Nate Shron | Staff PhotographerFootball
SELF-DESTRUCTION: Flurry of 2nd-half turnovers, mistakes by Syracuse lead to frustrating loss to Rutgers
PISCATAWAY, N.J. — The same end of the field that made Ross Krautman a hero, that sent a positive shockwave through a despondent fan base, that allowed a boy from the Bronx to achieve his fairytale, suddenly turned its back and shunned the program it uplifted two years earlier.
The same kicker stared through the same uprights that he split in 2010 to make Syracuse bowl eligible, and this time his goal was to give an upset-minded Orange team a third-quarter lead over No. 20 Rutgers.
But then disaster struck.
A blocked kick. A 75-yard run back by Rutgers’ Duron Harmon. A special teams touchdown. A demoralizing 10-point swing that loosened the lug nuts on wheels that would eventually fall off.
“We were shocked to see that happen,” said SU linebacker Siriki Diabate.
What was a tie game at the half quickly spiraled out of control for Syracuse, as the blocked kick and four additional turnovers led to all 16 second-half points for Rutgers.
The result was a 23-15 victory for the Scarlet Knights (6-0, 3-0 Big East) on a beautiful day in front of 48,011 inside High Point Solutions Stadium that left the Orange (2-4, 1-1 Big East) feeling as if it had beaten itself with poor execution on offense and special teams.
Doug Marrone watched in befuddlement as Harmon raced down the sideline directly past the Syracuse head coach. A member of the chain gang jogged by seconds later, attempting to catch up with the play in time for the extra point, and Marrone stared longingly in his direction.
It was an appeal of sorts to someone — anyone — for a remedy on a day his team’s performance yielded an abundance of frustration.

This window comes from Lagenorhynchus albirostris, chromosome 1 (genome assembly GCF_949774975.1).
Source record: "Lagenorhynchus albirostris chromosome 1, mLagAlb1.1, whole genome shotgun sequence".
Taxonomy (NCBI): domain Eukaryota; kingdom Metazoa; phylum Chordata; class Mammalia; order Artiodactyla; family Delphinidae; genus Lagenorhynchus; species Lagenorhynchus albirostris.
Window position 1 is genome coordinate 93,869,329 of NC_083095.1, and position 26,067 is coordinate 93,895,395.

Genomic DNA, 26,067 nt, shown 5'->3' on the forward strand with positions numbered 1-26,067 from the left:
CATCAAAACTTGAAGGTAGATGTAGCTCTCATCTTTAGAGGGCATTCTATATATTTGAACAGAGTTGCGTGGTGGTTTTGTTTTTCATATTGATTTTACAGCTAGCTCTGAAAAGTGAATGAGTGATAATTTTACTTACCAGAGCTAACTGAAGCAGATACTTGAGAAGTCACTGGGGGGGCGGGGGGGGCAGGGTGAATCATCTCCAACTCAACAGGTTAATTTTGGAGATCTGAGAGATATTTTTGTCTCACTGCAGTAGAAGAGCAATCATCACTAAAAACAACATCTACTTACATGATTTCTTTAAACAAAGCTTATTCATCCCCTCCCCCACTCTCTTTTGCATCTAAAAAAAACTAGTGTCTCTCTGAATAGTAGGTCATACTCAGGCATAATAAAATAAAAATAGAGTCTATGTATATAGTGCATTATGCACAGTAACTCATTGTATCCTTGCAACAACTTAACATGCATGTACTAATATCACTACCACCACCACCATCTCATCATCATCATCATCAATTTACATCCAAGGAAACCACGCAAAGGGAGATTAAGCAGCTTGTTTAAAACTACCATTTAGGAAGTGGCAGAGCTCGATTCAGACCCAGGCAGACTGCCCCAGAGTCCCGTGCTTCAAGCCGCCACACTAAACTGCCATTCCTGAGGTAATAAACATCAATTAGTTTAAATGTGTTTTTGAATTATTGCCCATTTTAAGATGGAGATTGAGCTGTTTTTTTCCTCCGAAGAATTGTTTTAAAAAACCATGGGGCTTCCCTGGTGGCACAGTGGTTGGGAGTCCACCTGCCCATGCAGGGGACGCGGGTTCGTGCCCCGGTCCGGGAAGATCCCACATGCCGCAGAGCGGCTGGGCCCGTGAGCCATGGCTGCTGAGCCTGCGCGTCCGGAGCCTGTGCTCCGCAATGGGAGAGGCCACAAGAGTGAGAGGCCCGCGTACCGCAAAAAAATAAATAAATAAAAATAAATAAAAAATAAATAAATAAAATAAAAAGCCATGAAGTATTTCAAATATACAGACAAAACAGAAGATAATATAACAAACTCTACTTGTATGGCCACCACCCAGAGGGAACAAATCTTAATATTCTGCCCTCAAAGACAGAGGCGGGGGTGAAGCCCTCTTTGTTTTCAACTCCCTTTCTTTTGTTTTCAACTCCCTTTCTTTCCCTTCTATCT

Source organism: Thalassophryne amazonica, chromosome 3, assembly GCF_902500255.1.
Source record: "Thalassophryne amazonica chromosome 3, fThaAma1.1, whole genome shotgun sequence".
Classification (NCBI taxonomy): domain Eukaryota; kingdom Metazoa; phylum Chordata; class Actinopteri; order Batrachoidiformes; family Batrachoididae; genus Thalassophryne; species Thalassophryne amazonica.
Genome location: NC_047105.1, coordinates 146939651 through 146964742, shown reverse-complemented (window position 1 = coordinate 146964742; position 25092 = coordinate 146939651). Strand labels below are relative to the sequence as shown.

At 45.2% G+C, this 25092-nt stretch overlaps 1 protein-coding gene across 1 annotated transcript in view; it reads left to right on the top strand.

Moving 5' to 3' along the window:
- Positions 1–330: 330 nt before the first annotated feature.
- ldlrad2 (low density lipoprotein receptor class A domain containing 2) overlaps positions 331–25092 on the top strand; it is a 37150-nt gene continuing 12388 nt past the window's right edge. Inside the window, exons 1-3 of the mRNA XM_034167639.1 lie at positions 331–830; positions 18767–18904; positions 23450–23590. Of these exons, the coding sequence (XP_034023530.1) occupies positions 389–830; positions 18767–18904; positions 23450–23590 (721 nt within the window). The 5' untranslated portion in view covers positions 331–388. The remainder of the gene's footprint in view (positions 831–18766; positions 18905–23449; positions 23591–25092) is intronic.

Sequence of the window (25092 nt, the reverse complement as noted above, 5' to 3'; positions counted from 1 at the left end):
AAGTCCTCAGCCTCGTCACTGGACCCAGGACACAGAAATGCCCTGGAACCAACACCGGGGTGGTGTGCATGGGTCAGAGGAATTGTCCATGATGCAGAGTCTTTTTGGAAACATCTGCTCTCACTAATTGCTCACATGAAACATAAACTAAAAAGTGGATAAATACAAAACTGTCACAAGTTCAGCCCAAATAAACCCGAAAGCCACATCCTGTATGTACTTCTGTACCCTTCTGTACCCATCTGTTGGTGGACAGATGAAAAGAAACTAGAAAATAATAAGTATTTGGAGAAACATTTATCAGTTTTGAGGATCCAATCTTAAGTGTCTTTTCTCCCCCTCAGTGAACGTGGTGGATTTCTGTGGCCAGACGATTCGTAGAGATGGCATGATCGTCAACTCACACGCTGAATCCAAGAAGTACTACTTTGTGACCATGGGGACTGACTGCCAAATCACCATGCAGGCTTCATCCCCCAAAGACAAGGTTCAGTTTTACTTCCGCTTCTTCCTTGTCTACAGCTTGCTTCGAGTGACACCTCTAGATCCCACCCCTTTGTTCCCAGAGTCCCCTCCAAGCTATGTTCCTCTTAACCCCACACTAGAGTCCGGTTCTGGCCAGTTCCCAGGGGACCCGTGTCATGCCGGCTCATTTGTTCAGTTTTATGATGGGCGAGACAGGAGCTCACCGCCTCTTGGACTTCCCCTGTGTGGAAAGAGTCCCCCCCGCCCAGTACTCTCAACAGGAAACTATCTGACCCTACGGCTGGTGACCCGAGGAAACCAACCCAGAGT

Marrone berated his offensive line once it returned to the sideline, furious with the poor field-goal protection after it had been a focus of the team’s practice during the week.
His headset was hurled to the ground. Then his visor. Then the clip-on headset control he ripped from his waistline to ensure he had nothing left to throw.
“It’s a tremendous momentum swing in the game where they have a very positive drive coming out in the second half,” Rutgers head coach Kyle Flood said. “But it really goes from being a positive momentum swing in their favor to being a tremendous positive momentum swing in our favor.”
From there, a game that seemed more than winnable at halftime disintegrated into an onslaught of turnovers that Marrone called “the problem since I’ve been here.”
Syracuse’s next possession again showed promise, as quarterback Ryan Nassib moved the team across midfield with three consecutive completions to three different receivers.
But on a third-and-5 play out of the shotgun, Nassib stepped up in the pocket where the Rutgers defense converged and forced the ball loose. A back-breaking, 11-play drive followed that saw the Scarlet Knights tack on three more points to extend the lead to 17-7 late in the third quarter.
“Just one of those plays (Nassib) got f***ing double-teamed by two guys and it popped out,” SU offensive coordinator Nathaniel Hackett said.
Remarkably, though, Syracuse was given chance after chance for redemption due to a valiant performance by its defense. The Scarlet Knights managed just 242 yards of total offense and put together only one drive in excess of 45 yards in the entire game.
But special teams doomed the Orange again at the start of the fourth quarter, this time on a fumble by punt returner Steve Rene. He fielded the punt near the right sideline before attempting to reverse his field to the left. Rene then cut up field where he was swarmed and promptly fumbled.
The miscue handed Rutgers the ball on the Syracuse 14 yard line, and quarterback Gary Nova needed just three plays to find the end zone on a 12-yard pass to Tyler Kroft over the middle.
“We have to stop turning the ball over,” Marrone said, pausing between each of the last four words for emphasis. “It’s very, very simple.”
Only on this day it wasn’t.
Twice more the Orange squandered possessions in the fourth quarter on interceptions by Nassib, as Hackett was forced to “put the run on the backseat” and call more shots downfield due to the deficit.
It added up to a death by self-inflicted wounds, and Marrone acknowledged how painful those can be.
“I’m not going to lie and tell you that I’m going to get in my car and forget about it,” Marrone said. “It hurts. It hurts. It hurts a lot.”
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